The Hidden Power Of Moses’ Words

Moses is the most towering character of the first five books of the Bible. He is the template of the biblical leader, the model to which all subsequent biblical prophets and kings aspire. But he was an unusual leader in the sense that he was not a charismatic public speaker. What gave Moses’ words their power?

File:Eve and her daughters of Holy Writ, or, Women of the Bible (1861) (14763476481).jpg

Moses was not a natural man of words. The Bible makes no attempt to hide the fact that he had a speech impediment. At the very beginning of the Book of Exodus, Moses tries to extricate himself from God’s call by claiming “I have never been eloquent…but I am slow of speech and slow of tongue” (Exodus 4:10). Later on, he reiterates this excuse, saying that he is a “poor speaker” (Exodus 6:12). The Hebrew phrase used here (אני ערל שפתים) literally means “my lips are uncircumcised,” apparently meaning my style of speaking is rough, imperfect, sloppy. This has often been interpreted to mean one of two things: (1) that Moses stuttered or (2) that as a Hebrew he was not a native speaker of the Egyptian language.

The Death of Moses (crop).jpg

For our purposes, the precise details of Moses’ speech impediment are not crucial. It is enough to note that he was not a mellifluous orator. Despite this, in his distinctively quiet manner, Moses was a tremendously powerful speaker. An example is found in the story of Miriam being punished with an affliction of the skin (“white scales” – perhaps leprosy?) for speaking gossip against the Cushite wife of her brother Moses. In his trademark laconic and self-effacing way, Moses reacts not in anger but in quiet contrition. He simply utters a short five word prayer for the healing of his sister Miriam: “O God, pray heal her” (Numbers 12:13).

File:Miriam and Aaron complain against Moses.jpg

In the English translation, this prayer is short and rather unexciting. However, in the original Hebrew its authentic power shines through. The words uttered by Moses were: אל נא רפא נא לה (el na refa na la). A more literal translation of this sentence would be: “O God, please, heal her, please.” The most curious feature of this prayer is use of the word na twice. This short word means “if you please”. Due to his stutter, Moses needs to pause between his words. But in his genius, Moses has inserted the word na into these pauses to allow his words to flow smoothly. He has worked around his impediment, turning his weakness into a strength.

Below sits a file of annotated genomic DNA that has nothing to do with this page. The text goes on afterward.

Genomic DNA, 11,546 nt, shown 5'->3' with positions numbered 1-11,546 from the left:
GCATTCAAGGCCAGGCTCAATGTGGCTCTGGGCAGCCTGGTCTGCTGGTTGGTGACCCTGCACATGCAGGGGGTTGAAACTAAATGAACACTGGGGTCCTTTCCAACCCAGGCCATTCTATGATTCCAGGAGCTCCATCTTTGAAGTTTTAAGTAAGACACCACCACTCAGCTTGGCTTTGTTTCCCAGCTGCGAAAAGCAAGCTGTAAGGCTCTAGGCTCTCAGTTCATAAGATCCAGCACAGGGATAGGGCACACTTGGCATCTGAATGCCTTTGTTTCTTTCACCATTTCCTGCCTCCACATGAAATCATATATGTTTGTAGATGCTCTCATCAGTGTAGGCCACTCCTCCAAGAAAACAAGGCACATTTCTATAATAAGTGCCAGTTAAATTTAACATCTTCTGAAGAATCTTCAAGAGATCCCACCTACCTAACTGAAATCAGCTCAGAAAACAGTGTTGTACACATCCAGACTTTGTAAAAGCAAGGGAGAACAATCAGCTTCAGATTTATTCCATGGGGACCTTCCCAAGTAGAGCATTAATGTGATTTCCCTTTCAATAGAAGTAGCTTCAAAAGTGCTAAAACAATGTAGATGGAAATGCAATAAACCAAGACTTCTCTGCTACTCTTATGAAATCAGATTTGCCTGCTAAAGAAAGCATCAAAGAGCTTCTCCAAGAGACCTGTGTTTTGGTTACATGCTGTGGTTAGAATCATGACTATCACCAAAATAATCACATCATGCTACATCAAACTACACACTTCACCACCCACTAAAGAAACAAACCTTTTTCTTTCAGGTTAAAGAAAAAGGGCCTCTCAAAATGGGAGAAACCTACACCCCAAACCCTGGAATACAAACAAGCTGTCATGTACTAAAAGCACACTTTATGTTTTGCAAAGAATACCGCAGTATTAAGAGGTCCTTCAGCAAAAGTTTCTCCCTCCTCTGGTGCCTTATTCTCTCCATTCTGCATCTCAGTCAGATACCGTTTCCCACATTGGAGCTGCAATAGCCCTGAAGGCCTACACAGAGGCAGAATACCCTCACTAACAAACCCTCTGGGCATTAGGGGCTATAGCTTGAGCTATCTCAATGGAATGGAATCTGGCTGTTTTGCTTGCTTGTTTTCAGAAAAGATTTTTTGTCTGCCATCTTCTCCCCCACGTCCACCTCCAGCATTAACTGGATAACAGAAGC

The Lord enters Jerusalem.jpg

Interestingly, the same Hebrew word na is also found in the Gospels in the Triumphal Entry of Jesus into Jerusalem on Palm Sunday:

A very large crowd spread their cloaks on the road, and others cut branches from the trees and spread them on the road. The crowds that went ahead of him and that followed were shouting, Hosanna to the Son of David! Blessed is the one who comes in the name of the Lord! Hosanna in the highest heaven!” (Matthew 21: 8-9)

The famous exclamation Hosanna is taken from Psalm 118:25 which is sung as part of the festival liturgy. Although we think of this as one word, it is actually two separate Hebrew words:

  1. הושיע Hoshiah (“save us”), interestingly, this comes from the same Semitic root (ישע) as the original name of Jesus himself
  2. נא Na (“if you please!”), the same word uttered by Moses in Numbers 12:

If you seek to understand the true power of Moses’ words, you need to savor them in the original Hebrew. Enroll today in eTeacher’s online Biblical Hebrew course.

About the author

Jonathan LipnickJonathan Lipnick believes that a truly comprehensive understanding of Scripture must be capable of penetrating beneath the printed words to reveal the authentic world of the Bible: the landscapes, smells and sounds of ancient Israel. He is the dean of the faculty of Holy Land Studies at Israel Institute of Biblical Studies, and is the author of the course "Exploring the Biblical Land of Israel"

You might also be interested in:

Ezekiel’s Four Living...

By Jonathan Lipnick

Join the conversation (No comments yet)

Leave a Reply